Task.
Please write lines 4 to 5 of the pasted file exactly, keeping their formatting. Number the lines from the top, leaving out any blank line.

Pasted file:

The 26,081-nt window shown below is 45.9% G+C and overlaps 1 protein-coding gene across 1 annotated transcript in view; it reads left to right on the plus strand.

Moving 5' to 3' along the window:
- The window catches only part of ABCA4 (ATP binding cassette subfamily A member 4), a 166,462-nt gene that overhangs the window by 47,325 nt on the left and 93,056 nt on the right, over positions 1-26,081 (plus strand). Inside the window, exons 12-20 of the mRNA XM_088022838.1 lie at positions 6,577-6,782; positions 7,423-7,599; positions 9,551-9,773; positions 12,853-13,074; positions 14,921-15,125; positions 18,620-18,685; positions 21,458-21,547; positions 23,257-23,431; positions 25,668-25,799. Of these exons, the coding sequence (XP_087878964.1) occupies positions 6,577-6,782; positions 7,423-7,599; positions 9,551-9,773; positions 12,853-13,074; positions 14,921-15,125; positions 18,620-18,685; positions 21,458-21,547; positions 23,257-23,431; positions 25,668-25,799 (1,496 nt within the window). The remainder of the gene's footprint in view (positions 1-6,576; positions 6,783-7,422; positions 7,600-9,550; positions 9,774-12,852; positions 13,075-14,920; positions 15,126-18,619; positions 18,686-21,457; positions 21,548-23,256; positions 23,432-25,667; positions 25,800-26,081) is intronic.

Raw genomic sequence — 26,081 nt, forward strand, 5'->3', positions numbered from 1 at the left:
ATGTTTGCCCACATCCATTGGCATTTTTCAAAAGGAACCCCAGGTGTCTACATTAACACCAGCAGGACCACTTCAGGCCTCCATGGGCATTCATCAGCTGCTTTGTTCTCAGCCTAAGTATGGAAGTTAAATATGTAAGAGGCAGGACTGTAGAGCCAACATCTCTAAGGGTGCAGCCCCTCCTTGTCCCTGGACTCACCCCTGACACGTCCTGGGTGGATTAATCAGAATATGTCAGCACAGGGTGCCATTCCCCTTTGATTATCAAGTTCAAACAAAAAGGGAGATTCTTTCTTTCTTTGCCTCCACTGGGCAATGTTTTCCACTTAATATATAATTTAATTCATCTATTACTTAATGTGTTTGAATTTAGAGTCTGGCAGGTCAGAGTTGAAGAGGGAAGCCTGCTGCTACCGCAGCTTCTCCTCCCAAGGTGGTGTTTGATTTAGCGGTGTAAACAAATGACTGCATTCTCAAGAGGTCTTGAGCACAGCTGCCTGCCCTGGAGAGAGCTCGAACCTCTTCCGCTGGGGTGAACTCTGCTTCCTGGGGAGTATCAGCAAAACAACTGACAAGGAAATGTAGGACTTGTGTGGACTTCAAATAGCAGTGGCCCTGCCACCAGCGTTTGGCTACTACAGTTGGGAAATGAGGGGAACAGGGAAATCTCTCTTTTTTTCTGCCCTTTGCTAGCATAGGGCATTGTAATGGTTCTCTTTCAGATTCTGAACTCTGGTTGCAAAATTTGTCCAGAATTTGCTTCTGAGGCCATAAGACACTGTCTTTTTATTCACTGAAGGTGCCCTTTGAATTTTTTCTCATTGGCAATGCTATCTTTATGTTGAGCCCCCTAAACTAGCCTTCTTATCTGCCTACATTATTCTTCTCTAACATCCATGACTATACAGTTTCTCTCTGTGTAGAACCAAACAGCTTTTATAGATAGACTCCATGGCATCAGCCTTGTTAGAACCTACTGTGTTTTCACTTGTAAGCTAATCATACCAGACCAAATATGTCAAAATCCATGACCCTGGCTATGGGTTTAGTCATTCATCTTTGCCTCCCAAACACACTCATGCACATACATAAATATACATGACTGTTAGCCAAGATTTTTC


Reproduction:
Raw genomic sequence — 26,081 nt, forward strand, 5'->3', positions numbered from 1 at the left:
ATGTTTGCCCACATCCATTGGCATTTTTCAAAAGGAACCCCAGGTGTCTACATTAACACCAGCAGGACCACTTCAGGCCTCCATGGGCATTCATCAGCTGCTTTGTTCTCAGCCTAAGTATGGAAGTTAAATATGTAAGAGGCAGGACTGTAGAGCCAACATCTCTAAGGGTGCAGCCCCTCCTTGTCCCTGGACTCACCCCTGACACGTCCTGGGTGGATTAATCAGAATATGTCAGCACAGGGTGCCATTCCCCTTTGATTATCAAGTTCAAACAAAAAGGGAGATTCTTTCTTTCTTTGCCTCCACTGGGCAATGTTTTCCACTTAATATATAATTTAATTCATCTATTACTTAATGTGTTTGAATTTAGAGTCTGGCAGGTCAGAGTTGAAGAGGGAAGCCTGCTGCTACCGCAGCTTCTCCTCCCAAGGTGGTGTTTGATTTAGCGGTGTAAACAAATGACTGCATTCTCAAGAGGTCTTGAGCACAGCTGCCTGCCCTGGAGAGAGCTCGAACCTCTTCCGCTGGGGTGAACTCTGCTTCCTGGGGAGTATCAGCAAAACAACTGACAAGGAAATGTAGGACTTGTGTGGACTTCAAATAGCAGTGGCCCTGCCACCAGCGTTTGGCTACTACAGTTGGGAAATGAGGGGAACAGGGAAATCTCTCTTTTTTTCTGCCCTTTGCTAGCATAGGGCATTGTAATGGTTCTCTTTCAGATTCTGAACTCTGGTTGCAAAATTTGTCCAGAATTTGCTTCTGAGGCCATAAGACACTGTCTTTTTATTCACTGAAGGTGCCCTTTGAATTTTTTCTCATTGGCAATGCTATCTTTATGTTGAGCCCCCTAAACTAGCCTTCTTATCTGCCTACATTATTCTTCTCTAACATCCATGACTATACAGTTTCTCTCTGTGTAGAACCAAACAGCTTTTATAGATAGACTCCATGGCATCAGCCTTGTTAGAACCTACTGTGTTTTCACTTGTAAGCTAATCATACCAGACCAAATATGTCAAAATCCATGACCCTGGCTATGGGTTTAGTCATTCATCTTTGCCTCCCAAACACACTCATGCACATACATAAATATACATGACTGTTAGCCAAGATTTTTC